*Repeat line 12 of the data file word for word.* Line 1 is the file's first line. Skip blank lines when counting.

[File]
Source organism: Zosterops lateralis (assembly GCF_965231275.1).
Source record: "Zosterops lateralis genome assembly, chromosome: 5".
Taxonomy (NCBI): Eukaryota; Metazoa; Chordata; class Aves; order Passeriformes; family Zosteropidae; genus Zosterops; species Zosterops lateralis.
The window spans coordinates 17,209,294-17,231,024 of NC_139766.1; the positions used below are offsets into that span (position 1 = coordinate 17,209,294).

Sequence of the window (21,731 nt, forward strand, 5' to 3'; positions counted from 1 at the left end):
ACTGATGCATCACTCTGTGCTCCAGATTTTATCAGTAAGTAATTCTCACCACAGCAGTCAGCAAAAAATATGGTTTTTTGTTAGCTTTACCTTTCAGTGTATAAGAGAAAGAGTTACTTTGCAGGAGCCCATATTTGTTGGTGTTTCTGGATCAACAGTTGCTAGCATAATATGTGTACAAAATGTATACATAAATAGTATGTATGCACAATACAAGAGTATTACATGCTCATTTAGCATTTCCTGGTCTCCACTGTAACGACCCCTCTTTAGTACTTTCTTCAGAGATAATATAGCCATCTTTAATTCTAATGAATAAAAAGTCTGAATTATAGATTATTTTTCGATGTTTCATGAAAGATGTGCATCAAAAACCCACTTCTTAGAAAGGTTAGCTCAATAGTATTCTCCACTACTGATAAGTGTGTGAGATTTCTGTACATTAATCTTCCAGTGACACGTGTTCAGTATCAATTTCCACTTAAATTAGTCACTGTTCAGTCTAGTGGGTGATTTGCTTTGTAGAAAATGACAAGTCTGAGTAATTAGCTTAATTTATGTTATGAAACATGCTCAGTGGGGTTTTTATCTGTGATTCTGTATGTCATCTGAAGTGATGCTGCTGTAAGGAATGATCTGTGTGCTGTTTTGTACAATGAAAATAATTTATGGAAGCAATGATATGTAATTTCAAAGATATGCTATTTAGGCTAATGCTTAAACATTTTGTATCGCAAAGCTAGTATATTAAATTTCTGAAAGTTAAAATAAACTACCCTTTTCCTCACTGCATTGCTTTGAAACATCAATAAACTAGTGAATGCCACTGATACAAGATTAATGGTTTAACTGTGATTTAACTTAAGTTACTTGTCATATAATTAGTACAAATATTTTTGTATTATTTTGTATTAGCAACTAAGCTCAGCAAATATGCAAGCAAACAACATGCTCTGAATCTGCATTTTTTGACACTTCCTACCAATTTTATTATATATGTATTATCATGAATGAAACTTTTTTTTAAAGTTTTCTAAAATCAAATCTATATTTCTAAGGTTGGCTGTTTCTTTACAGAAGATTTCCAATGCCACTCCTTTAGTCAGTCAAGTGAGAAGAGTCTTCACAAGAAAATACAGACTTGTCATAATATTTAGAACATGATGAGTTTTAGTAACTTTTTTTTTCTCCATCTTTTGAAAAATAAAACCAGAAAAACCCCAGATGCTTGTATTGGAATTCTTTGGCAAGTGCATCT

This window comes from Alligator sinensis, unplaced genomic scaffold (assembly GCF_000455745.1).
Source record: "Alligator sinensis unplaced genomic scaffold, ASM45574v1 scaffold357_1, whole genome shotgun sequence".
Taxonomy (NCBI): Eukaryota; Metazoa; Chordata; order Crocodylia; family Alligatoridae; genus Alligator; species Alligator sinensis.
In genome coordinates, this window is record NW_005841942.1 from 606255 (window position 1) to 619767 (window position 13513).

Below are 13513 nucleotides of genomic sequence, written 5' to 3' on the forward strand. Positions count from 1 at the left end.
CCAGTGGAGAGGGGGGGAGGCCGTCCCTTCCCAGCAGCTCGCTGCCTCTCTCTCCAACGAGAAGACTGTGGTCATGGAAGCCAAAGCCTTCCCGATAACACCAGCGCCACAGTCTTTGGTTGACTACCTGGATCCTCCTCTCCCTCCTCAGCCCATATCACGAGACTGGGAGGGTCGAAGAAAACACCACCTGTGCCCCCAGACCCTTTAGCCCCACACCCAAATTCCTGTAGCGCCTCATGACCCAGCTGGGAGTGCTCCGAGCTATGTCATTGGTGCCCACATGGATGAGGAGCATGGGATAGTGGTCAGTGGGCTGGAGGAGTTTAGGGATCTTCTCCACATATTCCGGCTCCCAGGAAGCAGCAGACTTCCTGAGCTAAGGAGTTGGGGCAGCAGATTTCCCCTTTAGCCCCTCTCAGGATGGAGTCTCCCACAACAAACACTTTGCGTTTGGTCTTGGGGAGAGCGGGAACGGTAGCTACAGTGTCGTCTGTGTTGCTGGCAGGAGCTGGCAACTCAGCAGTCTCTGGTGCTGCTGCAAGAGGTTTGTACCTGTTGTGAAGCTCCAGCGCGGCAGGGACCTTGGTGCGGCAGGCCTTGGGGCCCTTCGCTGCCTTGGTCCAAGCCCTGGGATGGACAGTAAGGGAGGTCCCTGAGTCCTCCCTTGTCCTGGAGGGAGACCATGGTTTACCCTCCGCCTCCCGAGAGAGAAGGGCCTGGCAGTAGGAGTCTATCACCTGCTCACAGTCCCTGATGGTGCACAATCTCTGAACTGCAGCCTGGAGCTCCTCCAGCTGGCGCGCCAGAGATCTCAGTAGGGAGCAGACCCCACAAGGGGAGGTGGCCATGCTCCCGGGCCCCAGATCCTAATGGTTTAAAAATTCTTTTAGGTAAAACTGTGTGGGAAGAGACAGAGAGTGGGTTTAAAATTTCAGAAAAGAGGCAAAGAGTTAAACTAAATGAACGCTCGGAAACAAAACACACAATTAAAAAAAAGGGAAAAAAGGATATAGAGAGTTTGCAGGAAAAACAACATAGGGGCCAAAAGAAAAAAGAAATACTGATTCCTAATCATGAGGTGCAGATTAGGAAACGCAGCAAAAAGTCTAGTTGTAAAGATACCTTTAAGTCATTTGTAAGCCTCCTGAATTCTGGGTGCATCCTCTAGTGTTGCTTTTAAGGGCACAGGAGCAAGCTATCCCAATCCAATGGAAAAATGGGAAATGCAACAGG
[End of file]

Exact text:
CCAGTGGAGAGGGGGGGAGGCCGTCCCTTCCCAGCAGCTCGCTGCCTCTCTCTCCAACGAGAAGACTGTGGTCATGGAAGCCAAAGCCTTCCCGATAACACCAGCGCCACAGTCTTTGGTTGACTACCTGGATCCTCCTCTCCCTCCTCAGCCCATATCACGAGACTGGGAGGGTCGAAGAAAACACCACCTGTGCCCCCAGACCCTTTAGCCCCACACCCAAATTCCTGTAGCGCCTCATGACCCAGCTGGGAGTGCTCCGAGCTATGTCATTGGTGCCCACATGGATGAGGAGCATGGGATAGTGGTCAGTGGGCTGGAGGAGTTTAGGGATCTTCTCCACATATTCCGGCTCCCAGGAAGCAGCAGACTTCCTGAGCTAAGGAGTTGGGGCAGCAGATTTCCCCTTTAGCCCCTCTCAGGATGGAGTCTCCCACAACAAACACTTTGCGTTTGGTCTTGGGGAGAGCGGGAACGGTAGCTACAGTGTCGTCTGTGTTGCTGGCAGGAGCTGGCAACTCAGCAGTCTCTGGTGCTGCTGCAAGAGGTTTGTACCTGTTGTGAAGCTCCAGCGCGGCAGGGACCTTGGTGCGGCAGGCCTTGGGGCCCTTCGCTGCCTTGGTCCAAGCCCTGGGATGGACAGTAAGGGAGGTCCCTGAGTCCTCCCTTGTCCTGGAGGGAGACCATGGTTTACCCTCCGCCTCCCGAGAGAGAAGGGCCTGGCAGTAGGAGTCTATCACCTGCTCACAGTCCCTGATGGTGCACAATCTCTGAACTGCAGCCTGGAGCTCCTCCAGCTGGCGCGCCAGAGATCTCAGTAGGGAGCAGACCCCACAAGGGGAGGTGGCCATGCTCCCGGGCCCCAGATCCTAATGGTTTAAAAATTCTTTTAGGTAAAACTGTGTGGGAAGAGACAGAGAGTGGGTTTAAAATTTCAGAAAAGAGGCAAAGAGTTAAACTAAATGAACGCTCGGAAACAAAACACACAATTAAAAAAAAGGGAAAAAAGGATATAGAGAGTTTGCAGGAAAAACAACATAGGGGCCAAAAGAAAAAAGAAATACTGATTCCTAATCATGAGGTGCAGATTAGGAAACGCAGCAAAAAGTCTAGTTGTAAAGATACCTTTAAGTCATTTGTAAGCCTCCTGAATTCTGGGTGCATCCTCTAGTGTTGCTTTTAAGGGCACAGGAGCAAGCTATCCCAATCCAATGGAAAAATGGGAAATGCAACAGG